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Foreign direct investment reviews 2023: A global perspective

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A guide to navigating the rules for investing in countries that require foreign direct investment approval.


Now in its seventh year of annual publication, White & Case's Foreign Direct Investment Reviews provides a comprehensive look into rapidly evolving foreign direct investment (FDI) laws and regulations in approximately 40 national jurisdictions and two regions. This 2023 edition includes more than 15 new jurisdictions in addition to those covered in previous editions and summarizes high-level principles in the European Union and Middle East. Our expansion in coverage reflects the rapid global proliferation of FDI regimes and our market leading position in the field.

FDI regimes are wide-reaching in scope, from national security to public health and safety, law and order, technological superiority, and continuity and integrity of critical supply chains. They are divergent with respect to jurisdictional triggers across countries, and are almost always a black-box process.

The following are some general observations, in large part based on the 2022 CFIUS and EU annual reports:

  • The number of FDI regimes and regulatory enhancements is growing around the world, particularly in Europe. In 2021 and 2022, four EU Member States—Czech Republic, Denmark, Netherlands and Slovakia—implemented new FDI regimes, and in 2023, Sweden and Belgium are slated to adopt FDI screening measures (in addition to non-member Switzerland).
  • FDI regulators, at least from allied nations, are collaborating and learning from each other. CFIUS reported at its first annual conference in 2022 that it continues to host training sessions for US allies so that they can adopt similar regimes.
  • FDI regulators interpret their jurisdiction and authority broadly, especially if they believe it is in the national interest. Many regulators have "call-in," "ex officio," or "non-notified" authority.
  • Despite increased regulation, most cross-border transactions are successfully consummated, although there has been an increase in the number of cases clearing with remedies.
  • The origin of the investor remains a key concern for Western regulators. For example, China and Russia are included more and more in CFIUS's regular Q&A, asking broader and more invasive questions.

Investors conducting cross-border business need to understand FDI restrictions as they are today—and how these laws are evolving over time—to avoid disruption to realizing synergies, achieving technological development and integration, and ultimately securing liquidity.

We would like to extend a special thank-you to all of our external authors, who have provided some insightful commentary on the FDI regimes in a number of important jurisdictions. The names of these individual contributors and their law firms are provided throughout this publication.

We would also like to extend a special thank-you to James Hsiao of our Hong Kong office and Tim Sensenig of our Washington, DC office for their tireless efforts and dedication to the publication of this edition.



The Canadian government announced a strict framework to evaluate foreign investments in the critical minerals sector by state-owned enterprises and state-linked private investors, especially if from “non-likeminded” countries.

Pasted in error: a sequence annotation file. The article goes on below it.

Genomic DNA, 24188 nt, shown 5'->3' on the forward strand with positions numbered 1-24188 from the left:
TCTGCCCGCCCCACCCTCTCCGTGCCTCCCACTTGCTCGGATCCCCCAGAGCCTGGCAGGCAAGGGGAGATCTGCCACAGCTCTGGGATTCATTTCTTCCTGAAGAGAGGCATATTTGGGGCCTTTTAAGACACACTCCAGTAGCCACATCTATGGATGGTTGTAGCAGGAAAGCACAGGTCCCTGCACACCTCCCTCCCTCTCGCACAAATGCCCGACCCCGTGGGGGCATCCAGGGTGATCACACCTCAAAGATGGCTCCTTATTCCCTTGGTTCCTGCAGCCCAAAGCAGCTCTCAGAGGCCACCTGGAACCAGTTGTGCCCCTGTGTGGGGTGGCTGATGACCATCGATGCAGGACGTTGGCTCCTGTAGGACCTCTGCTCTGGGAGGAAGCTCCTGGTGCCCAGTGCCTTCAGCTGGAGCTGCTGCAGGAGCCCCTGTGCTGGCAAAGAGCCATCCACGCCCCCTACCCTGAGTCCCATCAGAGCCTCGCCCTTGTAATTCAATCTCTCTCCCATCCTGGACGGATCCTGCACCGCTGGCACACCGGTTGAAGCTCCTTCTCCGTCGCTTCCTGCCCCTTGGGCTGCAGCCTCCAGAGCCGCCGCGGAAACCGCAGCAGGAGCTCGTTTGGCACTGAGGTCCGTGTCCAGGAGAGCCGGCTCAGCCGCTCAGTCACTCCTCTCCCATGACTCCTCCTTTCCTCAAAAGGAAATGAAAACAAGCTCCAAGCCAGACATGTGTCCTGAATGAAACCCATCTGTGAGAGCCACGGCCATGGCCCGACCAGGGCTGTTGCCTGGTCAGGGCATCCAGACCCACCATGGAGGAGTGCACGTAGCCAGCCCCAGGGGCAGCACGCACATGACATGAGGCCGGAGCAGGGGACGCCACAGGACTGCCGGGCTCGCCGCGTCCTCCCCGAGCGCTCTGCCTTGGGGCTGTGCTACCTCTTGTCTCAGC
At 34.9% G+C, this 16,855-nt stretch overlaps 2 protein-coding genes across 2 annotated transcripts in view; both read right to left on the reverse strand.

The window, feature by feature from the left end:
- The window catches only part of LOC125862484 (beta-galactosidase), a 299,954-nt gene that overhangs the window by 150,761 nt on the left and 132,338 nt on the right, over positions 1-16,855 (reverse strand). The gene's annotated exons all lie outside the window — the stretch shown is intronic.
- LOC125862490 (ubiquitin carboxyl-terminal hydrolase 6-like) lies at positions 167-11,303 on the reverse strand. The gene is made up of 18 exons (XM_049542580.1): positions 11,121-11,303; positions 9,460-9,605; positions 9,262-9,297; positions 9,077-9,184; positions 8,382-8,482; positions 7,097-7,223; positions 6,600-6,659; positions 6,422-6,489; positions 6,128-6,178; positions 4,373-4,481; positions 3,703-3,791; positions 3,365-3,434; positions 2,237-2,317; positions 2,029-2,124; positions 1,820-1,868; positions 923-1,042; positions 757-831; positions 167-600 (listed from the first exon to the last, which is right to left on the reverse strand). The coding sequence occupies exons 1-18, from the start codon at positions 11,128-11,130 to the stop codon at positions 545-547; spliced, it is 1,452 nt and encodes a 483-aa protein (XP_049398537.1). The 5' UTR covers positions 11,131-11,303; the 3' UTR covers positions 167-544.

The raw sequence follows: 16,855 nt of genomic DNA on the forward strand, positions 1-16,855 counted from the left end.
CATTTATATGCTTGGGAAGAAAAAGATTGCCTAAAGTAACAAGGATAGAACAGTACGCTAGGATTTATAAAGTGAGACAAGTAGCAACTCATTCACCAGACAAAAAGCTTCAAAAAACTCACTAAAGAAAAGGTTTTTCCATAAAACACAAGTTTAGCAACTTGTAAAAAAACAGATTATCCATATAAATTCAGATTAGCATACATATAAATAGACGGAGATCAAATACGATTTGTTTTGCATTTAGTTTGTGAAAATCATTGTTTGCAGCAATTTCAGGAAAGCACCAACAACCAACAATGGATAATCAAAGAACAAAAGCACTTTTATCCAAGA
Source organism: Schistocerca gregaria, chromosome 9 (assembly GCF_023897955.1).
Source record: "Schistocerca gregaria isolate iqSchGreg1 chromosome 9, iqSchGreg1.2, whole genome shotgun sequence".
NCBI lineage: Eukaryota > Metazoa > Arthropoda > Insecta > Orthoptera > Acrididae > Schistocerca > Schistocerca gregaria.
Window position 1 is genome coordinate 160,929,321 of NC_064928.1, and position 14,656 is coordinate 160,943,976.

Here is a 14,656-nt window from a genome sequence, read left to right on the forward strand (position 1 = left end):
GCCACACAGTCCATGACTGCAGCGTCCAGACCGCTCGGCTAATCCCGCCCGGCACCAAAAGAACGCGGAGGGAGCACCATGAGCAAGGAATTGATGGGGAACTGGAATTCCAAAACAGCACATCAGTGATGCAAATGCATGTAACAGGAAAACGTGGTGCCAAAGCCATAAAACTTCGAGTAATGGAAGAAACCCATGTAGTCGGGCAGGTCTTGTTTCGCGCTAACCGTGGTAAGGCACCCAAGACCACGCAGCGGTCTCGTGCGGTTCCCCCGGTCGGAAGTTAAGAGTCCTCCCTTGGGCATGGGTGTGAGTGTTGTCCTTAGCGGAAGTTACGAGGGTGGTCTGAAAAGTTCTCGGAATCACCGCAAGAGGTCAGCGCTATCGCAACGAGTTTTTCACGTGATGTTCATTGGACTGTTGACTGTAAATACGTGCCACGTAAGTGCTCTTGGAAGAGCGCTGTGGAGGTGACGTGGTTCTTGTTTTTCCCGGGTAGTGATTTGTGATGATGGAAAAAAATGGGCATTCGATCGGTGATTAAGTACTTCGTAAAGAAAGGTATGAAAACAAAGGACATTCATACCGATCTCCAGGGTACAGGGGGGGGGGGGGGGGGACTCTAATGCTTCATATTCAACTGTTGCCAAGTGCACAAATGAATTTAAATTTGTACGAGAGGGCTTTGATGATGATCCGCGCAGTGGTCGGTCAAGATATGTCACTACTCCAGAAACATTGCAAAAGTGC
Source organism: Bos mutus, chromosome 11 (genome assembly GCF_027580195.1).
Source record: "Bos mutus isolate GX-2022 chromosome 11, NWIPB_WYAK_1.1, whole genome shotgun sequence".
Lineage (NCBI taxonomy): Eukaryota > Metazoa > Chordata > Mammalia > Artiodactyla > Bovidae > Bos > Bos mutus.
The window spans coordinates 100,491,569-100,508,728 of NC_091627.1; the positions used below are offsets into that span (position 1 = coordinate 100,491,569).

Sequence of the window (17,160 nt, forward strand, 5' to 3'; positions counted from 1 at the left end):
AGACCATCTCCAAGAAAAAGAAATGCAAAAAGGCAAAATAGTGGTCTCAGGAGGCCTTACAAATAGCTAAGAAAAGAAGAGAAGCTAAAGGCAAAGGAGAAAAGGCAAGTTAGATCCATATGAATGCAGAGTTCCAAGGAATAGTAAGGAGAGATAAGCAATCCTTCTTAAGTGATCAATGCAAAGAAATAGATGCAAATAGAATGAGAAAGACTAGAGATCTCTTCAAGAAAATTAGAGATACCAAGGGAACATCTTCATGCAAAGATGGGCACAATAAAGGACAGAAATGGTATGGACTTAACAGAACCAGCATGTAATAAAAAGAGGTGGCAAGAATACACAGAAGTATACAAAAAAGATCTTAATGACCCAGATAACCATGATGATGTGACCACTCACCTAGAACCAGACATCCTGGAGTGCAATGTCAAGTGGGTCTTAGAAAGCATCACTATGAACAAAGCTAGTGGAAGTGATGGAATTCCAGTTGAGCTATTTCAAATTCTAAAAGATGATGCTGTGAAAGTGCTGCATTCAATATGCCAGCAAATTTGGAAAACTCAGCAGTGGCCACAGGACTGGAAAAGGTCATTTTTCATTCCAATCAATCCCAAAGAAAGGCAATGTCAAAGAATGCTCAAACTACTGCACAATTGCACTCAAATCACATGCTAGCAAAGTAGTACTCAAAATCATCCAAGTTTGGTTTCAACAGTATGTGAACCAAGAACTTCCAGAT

canada fdi 2022


Foreign direct investments, whether undertaken directly or indirectly, are generally allowed without restrictions or without the need to obtain prior authorization from an administrative agency.

mexico fdi 2022

United States

Most deals are approved, but expanded jurisdiction, mandatory filings applying in certain cases, enhanced focus on national security considerations, and a substantially increased pursuit of non-notified transactions have changed the landscape.

United States of America



Driven by the European Commission's guidance, Member States keep expanding their investment screening regimes. A similar trend is observed in Europe at large.

european union fdi 2022


In Austria, the Austrian Federal Investment Control Act (Investitionskontrollgesetz or the ICA) introduced a new, fully fledged regime for the screening of Foreign Direct Investments (FDI) and came into effect on July 25, 2020. With its wide scope of application and extensive interpretation by the competent authority, the number of screened investments has soared.

austria fdi 2022


Belgium implements an FDI screening regime by July 1, 2023.


Czech Republic

The new Foreign Investments Screening Act took effect in May 2021, and completed its first full year in operation in 2022.

czech republic fdi 2022


The scope of the Danish FDI regime is comprehensive and requires a careful assessment of investments and agreements involving Danish companies.

denmark fdi 2022


Estonia will have in place an FDI review regime by September 2023.

estonia fdi 2022


Deals are generally not blocked in Finland.



In France, FDI screening authorities have issued new guidelines to improve the transparency of the FDI process.

france fdi 2022


The Federal Ministry for Economic Affairs and Energy continues to tighten FDI control, but the investment climate remains liberal in principle.

germany fdi 2022


The need for FDI screening remains in focus for deals with Hungarian dimensions.

hungary fdi 2022


Ireland anticipates adopting and implementing an FDI screening regime by Q1 2023.

ireland fdi 2022


Italian "Golden Power Law:" Ten years old and continuously expanding its reach.


Republic of Latvia

The Russian Federation's invasion of Ukraine has precipitated the inclusion of provisions blocking Russian and Belarussian nationals from direct investment in a number of sectors.